The great great granddaughter of Alice Todd, the woman for whom the town of Alice Springs was named, tells two great tales of adventure: the story of Charles Todd and his quest to connect Australia and the world by telegraph, and her own adventure tracing the route of the overland pioneers over 100 years earlier. The bulk of the story is about the Todds and the telegraph project, and it is an very well researched story that draws material from personal diaries of the key figures, historical newspapers and academic research, as well as the personal stories captured and retold by the author's relations. I was captivated by the quest of Todd and the drama that surrounded it and I was inspired by the eventual success of the team despite all the unknown conditions they had to face in terms of central and northern Australia's landscape, climate and fauna. The author's personal journey following the telegraph route was an informative and entertaining travelogue, particularly as I am formulating my own plan for tour through central australia. I was left dreaming about things I could rediscover for myself by venturing off the beaten track when I travel up the middle of Australia.
Overall, I found the novel to be very well written, entertaining, historically insightful, and the two intertwined stories provided additional fuel to my own travelling ambitions.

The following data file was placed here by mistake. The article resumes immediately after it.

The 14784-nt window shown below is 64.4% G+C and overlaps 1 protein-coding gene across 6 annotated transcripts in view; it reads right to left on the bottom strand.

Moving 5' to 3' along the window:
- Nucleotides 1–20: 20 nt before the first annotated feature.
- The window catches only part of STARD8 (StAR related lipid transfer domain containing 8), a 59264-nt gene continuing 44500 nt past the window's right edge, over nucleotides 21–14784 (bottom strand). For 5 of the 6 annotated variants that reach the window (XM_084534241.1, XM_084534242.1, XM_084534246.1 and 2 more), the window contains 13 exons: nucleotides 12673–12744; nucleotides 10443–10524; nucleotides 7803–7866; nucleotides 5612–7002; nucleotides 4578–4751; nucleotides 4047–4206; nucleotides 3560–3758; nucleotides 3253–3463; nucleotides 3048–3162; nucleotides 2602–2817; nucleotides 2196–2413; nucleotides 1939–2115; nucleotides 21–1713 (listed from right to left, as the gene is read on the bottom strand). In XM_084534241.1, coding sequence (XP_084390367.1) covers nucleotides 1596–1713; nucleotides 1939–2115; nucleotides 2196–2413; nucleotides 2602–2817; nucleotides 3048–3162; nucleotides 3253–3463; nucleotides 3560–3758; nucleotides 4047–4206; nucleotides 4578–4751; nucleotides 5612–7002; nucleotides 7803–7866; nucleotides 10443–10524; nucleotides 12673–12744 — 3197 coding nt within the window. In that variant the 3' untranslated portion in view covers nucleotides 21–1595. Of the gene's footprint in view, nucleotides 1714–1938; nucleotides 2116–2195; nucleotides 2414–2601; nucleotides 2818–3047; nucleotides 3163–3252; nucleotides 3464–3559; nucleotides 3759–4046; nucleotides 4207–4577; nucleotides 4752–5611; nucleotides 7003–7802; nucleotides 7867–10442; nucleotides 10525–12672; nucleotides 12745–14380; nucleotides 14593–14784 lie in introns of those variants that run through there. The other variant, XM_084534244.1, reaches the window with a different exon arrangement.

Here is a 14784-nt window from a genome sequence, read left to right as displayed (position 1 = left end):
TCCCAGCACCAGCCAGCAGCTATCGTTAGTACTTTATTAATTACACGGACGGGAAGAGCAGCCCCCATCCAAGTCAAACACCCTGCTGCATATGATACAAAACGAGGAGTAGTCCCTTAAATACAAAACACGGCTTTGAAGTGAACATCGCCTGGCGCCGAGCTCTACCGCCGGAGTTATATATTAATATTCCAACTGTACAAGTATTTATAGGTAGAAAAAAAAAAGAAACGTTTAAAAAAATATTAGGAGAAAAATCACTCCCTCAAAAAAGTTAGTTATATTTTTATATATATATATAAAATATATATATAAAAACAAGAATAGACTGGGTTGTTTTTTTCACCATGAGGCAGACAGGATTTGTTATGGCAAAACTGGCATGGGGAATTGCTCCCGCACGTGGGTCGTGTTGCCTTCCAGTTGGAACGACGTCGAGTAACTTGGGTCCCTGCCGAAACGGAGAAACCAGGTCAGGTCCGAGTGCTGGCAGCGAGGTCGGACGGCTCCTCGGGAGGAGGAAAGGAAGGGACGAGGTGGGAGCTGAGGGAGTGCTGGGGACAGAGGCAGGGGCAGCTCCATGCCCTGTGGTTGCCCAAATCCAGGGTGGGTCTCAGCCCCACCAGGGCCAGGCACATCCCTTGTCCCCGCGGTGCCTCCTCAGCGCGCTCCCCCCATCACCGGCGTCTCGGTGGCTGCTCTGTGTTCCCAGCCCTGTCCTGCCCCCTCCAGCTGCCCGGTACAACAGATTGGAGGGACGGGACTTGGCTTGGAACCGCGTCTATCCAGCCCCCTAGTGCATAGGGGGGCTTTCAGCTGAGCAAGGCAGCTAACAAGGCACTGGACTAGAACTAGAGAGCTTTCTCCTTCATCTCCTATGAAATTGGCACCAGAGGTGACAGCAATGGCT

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on 5 February 2000
Gave this to my grandmother for Christmas and she has raved about it to all her friends. Very interesting insight into the hardships that the early explorers encountered. A thoroughly enjoyable book, easy reading and entertaining.
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VINE VOICEon 12 November 2000
'The Singing Line' is a glorious and emotional tale, lovingly and well written, and a riveting and rollicking read. I learned so much from it about 'old Cambridge' and the early heroes of the 'outback' of Oz. Splendid!
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on 2 January 2011
The creation of the overland telegraph line from Adelaide to Darwin was one of the great engineering achievements of the Victorian age, and this book does it justice. Alice Thomson traces its route across the central Australian desert in a modern car, but even so finds it tough going. Her book makes for an entertaining read which will appeal to those interested in the history of science and engineering or in the history of Australia, and indeed in modern Australia. Try to obtain the hardback edition where the endpapers show a map of the entire route which the paperback does not.
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on 7 October 2010
What can I say, this is an excellent book, very well written and researched. I really like the fact that Alice & Ed did the journey and we had the comparison between there experience and the experience of Todd and his workforce. Having been to some of the places mention, I found that the book really brought the landscape and the people to life.
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on 14 May 2015
An amazing personal history tracing the lives of Charles Todd, father of the telegraph line that connected Australia to the rest of the world and his wife Alice, after whom Alice Springs is named, and a woman of great fortitude in her own right - written with humour, interest and sensitivity.